1

I have a php multidimensional array populated from a table using the following code:

<?php starts

$array = array();
$i = 0;

while($row = mysql_fetch_array($result))
{

$array[$i] = array("handle" => $row['handle'],"firstname" => $row['first_name'],"lastname" => $row['last_name']);
$i++;
}

echo json_encode(json_encode($array));

?> php ends

this is called by .post from jQuery and when I alert() the data returned I get the following output:

[
{"handle":"admin","firstname":"admin","lastname":"admin"},
{"handle":"ms","firstname":"ms","lastname":"ms"},
{"handle":"op","firstname":"op","lastname":"op"},
{"handle":"ui","firstname":"ui","lastname":"ui"}
]

the Jquery code I use to extract the php array is:

$.post("test1.php","",
            function(data){

                var obj = $.parseJSON(data);
                alert(obj);
                var obj2 = $.parseJSON(obj);
                alert(obj2);
                alert(obj2[1]);
                var result = eval(data);
                alert(result[0][0]);


    },"html");

alert(obj) gives me the output specified. alert(obj2) gives me:

[object Object],[object Object],[object Object],[object Object]

alert(obj2[1]) gives me:

[object Object]

How do I get at the data in this???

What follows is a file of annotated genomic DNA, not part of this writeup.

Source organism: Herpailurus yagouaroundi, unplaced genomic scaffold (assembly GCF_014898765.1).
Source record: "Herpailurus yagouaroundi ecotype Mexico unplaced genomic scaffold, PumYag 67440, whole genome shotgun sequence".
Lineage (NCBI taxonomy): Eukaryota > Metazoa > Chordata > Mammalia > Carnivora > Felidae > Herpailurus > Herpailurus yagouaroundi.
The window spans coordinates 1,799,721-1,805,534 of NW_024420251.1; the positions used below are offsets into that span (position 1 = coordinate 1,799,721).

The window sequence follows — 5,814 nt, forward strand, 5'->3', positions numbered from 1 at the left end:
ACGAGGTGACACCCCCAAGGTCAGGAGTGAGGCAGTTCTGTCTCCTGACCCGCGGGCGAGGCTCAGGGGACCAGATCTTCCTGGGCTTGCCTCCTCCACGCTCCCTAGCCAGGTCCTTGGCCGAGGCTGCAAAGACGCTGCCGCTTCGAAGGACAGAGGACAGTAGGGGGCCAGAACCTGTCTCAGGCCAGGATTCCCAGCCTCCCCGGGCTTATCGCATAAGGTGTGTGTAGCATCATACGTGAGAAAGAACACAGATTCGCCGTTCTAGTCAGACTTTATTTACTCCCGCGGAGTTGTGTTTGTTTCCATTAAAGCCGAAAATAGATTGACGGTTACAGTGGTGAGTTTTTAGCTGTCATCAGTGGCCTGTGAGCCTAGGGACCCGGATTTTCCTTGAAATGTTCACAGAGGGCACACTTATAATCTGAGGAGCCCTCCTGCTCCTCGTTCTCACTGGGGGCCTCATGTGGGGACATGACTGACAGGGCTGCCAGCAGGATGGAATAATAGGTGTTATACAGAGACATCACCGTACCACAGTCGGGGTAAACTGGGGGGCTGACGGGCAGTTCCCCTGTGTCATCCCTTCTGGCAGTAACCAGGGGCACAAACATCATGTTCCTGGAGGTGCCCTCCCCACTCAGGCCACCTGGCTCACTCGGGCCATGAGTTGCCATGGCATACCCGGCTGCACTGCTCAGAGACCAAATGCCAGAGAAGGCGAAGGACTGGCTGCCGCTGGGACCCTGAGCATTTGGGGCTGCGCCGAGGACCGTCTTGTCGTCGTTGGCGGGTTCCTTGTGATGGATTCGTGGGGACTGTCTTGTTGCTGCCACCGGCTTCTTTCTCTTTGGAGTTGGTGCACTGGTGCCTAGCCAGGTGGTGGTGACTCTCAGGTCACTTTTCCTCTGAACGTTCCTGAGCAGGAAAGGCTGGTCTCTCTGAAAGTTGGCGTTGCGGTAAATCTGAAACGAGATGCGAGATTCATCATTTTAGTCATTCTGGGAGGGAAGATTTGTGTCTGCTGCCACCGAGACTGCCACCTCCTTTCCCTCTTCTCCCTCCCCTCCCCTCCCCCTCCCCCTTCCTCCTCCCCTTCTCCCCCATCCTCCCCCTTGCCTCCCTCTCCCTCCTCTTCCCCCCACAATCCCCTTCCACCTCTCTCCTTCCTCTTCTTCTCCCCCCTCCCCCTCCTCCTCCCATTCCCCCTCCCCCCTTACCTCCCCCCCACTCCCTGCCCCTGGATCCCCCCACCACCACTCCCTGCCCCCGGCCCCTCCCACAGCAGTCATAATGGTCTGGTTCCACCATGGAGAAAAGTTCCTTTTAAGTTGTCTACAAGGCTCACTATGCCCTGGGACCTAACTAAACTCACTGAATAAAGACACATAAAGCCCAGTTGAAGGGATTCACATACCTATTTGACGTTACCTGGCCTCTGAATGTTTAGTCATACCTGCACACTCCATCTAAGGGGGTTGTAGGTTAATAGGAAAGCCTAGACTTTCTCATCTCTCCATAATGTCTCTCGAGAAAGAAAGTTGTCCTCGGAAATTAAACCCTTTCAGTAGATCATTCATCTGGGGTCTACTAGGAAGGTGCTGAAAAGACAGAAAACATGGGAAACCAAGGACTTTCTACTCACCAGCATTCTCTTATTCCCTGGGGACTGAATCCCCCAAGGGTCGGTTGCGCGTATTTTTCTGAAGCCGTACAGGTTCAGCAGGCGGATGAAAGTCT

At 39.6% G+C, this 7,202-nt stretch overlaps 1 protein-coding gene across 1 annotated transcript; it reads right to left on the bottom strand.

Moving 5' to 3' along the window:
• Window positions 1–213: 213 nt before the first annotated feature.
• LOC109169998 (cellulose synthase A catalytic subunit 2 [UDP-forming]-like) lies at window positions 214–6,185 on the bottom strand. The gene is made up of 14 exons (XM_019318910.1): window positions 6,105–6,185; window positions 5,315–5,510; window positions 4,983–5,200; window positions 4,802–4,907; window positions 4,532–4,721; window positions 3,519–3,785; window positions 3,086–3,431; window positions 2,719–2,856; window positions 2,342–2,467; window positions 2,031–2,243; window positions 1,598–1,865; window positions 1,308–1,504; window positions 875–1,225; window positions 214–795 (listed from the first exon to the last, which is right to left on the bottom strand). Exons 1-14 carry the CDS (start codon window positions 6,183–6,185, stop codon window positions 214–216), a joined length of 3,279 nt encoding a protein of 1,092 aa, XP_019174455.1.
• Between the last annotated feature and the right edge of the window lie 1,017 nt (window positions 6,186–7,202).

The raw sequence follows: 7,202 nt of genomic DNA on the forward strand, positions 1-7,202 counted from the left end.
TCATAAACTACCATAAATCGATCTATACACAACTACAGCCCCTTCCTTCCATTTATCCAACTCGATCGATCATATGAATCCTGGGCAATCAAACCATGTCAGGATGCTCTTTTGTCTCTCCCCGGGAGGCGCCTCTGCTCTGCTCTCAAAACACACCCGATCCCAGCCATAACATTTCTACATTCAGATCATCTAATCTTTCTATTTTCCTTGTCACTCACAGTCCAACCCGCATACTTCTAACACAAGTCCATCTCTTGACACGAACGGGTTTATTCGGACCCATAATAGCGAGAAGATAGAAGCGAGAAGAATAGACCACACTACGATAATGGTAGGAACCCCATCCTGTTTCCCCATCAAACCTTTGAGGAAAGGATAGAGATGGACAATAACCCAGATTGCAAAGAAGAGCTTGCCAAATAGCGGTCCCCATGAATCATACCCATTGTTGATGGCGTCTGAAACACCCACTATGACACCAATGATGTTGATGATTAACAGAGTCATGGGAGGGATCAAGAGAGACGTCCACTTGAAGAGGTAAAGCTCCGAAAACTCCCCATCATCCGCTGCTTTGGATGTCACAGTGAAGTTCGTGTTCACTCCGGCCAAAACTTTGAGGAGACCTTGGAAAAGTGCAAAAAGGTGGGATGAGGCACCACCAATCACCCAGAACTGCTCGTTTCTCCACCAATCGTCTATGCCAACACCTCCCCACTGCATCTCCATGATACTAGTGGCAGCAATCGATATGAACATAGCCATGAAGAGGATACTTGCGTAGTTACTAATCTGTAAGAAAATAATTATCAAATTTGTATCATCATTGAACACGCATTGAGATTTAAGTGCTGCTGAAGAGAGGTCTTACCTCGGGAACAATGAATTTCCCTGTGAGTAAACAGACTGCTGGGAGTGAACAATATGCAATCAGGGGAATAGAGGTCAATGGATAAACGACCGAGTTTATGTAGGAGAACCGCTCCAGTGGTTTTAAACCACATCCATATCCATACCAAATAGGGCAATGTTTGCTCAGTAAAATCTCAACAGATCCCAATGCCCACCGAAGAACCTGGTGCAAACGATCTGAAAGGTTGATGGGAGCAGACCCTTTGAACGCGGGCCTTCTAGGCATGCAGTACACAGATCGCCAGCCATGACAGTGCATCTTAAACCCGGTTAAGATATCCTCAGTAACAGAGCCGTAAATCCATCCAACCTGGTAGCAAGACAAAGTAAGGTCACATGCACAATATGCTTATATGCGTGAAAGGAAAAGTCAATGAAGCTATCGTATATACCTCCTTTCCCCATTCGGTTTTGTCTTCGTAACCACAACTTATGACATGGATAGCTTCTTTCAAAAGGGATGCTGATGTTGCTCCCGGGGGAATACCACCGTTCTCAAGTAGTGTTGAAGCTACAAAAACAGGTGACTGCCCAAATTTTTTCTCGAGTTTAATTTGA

7

Your first

var obj = $.parseJSON(data);

Should be all you need. You can then access your objects like:

obj[0]['handle']
// or
obj[0].handle
4

'[object Object]' is the toString() of an Object, which is implicitly called when using alert() (which alerts strings only).

You need to use dot notation to access it, or console.log() to view the object (provided your browser has a competent console).

1

To view any object details in IE9 use - console.dir(obj)

Where as in Firefox, you can use - console.log(obj)

Remember, the details will be written in the console (present in Developer Tools in IE and Firebug in Firefox)

Using console statments you can view your object structure and then you can access any property of object using '.' dot operator.

Hope this helps.

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